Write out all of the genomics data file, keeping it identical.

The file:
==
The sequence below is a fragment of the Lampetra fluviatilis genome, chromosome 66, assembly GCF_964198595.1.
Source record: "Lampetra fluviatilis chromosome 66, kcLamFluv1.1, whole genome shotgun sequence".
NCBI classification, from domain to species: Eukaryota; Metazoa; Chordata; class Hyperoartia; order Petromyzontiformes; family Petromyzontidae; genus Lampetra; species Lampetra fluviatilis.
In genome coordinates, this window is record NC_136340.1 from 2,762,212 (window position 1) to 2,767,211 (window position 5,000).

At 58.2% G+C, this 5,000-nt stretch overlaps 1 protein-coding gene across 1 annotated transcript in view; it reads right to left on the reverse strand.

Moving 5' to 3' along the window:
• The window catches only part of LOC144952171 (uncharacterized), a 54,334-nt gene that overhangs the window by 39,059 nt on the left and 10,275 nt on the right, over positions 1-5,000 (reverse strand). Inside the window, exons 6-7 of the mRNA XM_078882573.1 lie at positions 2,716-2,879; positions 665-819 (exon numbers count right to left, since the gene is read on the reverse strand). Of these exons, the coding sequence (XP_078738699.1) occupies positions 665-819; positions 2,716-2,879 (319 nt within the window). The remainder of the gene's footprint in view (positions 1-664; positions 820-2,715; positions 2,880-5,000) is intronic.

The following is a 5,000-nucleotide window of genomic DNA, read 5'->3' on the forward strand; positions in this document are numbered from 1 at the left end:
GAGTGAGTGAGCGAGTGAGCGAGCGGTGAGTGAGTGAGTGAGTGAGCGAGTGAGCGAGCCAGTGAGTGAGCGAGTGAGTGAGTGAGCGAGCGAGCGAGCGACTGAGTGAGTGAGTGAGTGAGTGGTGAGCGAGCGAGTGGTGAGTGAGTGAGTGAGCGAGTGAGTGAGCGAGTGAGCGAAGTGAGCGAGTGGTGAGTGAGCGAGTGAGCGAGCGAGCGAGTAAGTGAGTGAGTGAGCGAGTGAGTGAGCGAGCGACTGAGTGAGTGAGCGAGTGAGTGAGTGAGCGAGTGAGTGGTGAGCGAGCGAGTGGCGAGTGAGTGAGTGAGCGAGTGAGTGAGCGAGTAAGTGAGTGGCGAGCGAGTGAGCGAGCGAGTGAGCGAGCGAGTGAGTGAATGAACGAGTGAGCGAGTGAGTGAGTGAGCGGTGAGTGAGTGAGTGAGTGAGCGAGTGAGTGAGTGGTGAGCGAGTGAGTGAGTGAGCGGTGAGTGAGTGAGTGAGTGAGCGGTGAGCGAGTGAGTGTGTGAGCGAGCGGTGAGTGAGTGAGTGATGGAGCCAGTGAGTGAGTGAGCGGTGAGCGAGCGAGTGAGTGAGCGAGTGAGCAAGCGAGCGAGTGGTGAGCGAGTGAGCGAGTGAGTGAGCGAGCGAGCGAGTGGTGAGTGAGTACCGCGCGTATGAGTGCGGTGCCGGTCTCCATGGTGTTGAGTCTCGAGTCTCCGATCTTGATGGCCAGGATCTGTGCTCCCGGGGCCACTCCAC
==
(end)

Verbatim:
The sequence below is a fragment of the Lampetra fluviatilis genome, chromosome 66, assembly GCF_964198595.1.
Source record: "Lampetra fluviatilis chromosome 66, kcLamFluv1.1, whole genome shotgun sequence".
NCBI classification, from domain to species: Eukaryota; Metazoa; Chordata; class Hyperoartia; order Petromyzontiformes; family Petromyzontidae; genus Lampetra; species Lampetra fluviatilis.
In genome coordinates, this window is record NC_136340.1 from 2,762,212 (window position 1) to 2,767,211 (window position 5,000).

At 58.2% G+C, this 5,000-nt stretch overlaps 1 protein-coding gene across 1 annotated transcript in view; it reads right to left on the reverse strand.

Moving 5' to 3' along the window:
• The window catches only part of LOC144952171 (uncharacterized), a 54,334-nt gene that overhangs the window by 39,059 nt on the left and 10,275 nt on the right, over positions 1-5,000 (reverse strand). Inside the window, exons 6-7 of the mRNA XM_078882573.1 lie at positions 2,716-2,879; positions 665-819 (exon numbers count right to left, since the gene is read on the reverse strand). Of these exons, the coding sequence (XP_078738699.1) occupies positions 665-819; positions 2,716-2,879 (319 nt within the window). The remainder of the gene's footprint in view (positions 1-664; positions 820-2,715; positions 2,880-5,000) is intronic.

The following is a 5,000-nucleotide window of genomic DNA, read 5'->3' on the forward strand; positions in this document are numbered from 1 at the left end:
GAGTGAGTGAGCGAGTGAGCGAGCGGTGAGTGAGTGAGTGAGTGAGCGAGTGAGCGAGCCAGTGAGTGAGCGAGTGAGTGAGTGAGCGAGCGAGCGAGCGACTGAGTGAGTGAGTGAGTGAGTGGTGAGCGAGCGAGTGGTGAGTGAGTGAGTGAGCGAGTGAGTGAGCGAGTGAGCGAAGTGAGCGAGTGGTGAGTGAGCGAGTGAGCGAGCGAGCGAGTAAGTGAGTGAGTGAGCGAGTGAGTGAGCGAGCGACTGAGTGAGTGAGCGAGTGAGTGAGTGAGCGAGTGAGTGGTGAGCGAGCGAGTGGCGAGTGAGTGAGTGAGCGAGTGAGTGAGCGAGTAAGTGAGTGGCGAGCGAGTGAGCGAGCGAGTGAGCGAGCGAGTGAGTGAATGAACGAGTGAGCGAGTGAGTGAGTGAGCGGTGAGTGAGTGAGTGAGTGAGCGAGTGAGTGAGTGGTGAGCGAGTGAGTGAGTGAGCGGTGAGTGAGTGAGTGAGTGAGCGGTGAGCGAGTGAGTGTGTGAGCGAGCGGTGAGTGAGTGAGTGATGGAGCCAGTGAGTGAGTGAGCGGTGAGCGAGCGAGTGAGTGAGCGAGTGAGCAAGCGAGCGAGTGGTGAGCGAGTGAGCGAGTGAGTGAGCGAGCGAGCGAGTGGTGAGTGAGTACCGCGCGTATGAGTGCGGTGCCGGTCTCCATGGTGTTGAGTCTCGAGTCTCCGATCTTGATGGCCAGGATCTGTGCTCCCGGGGCCACTCCAC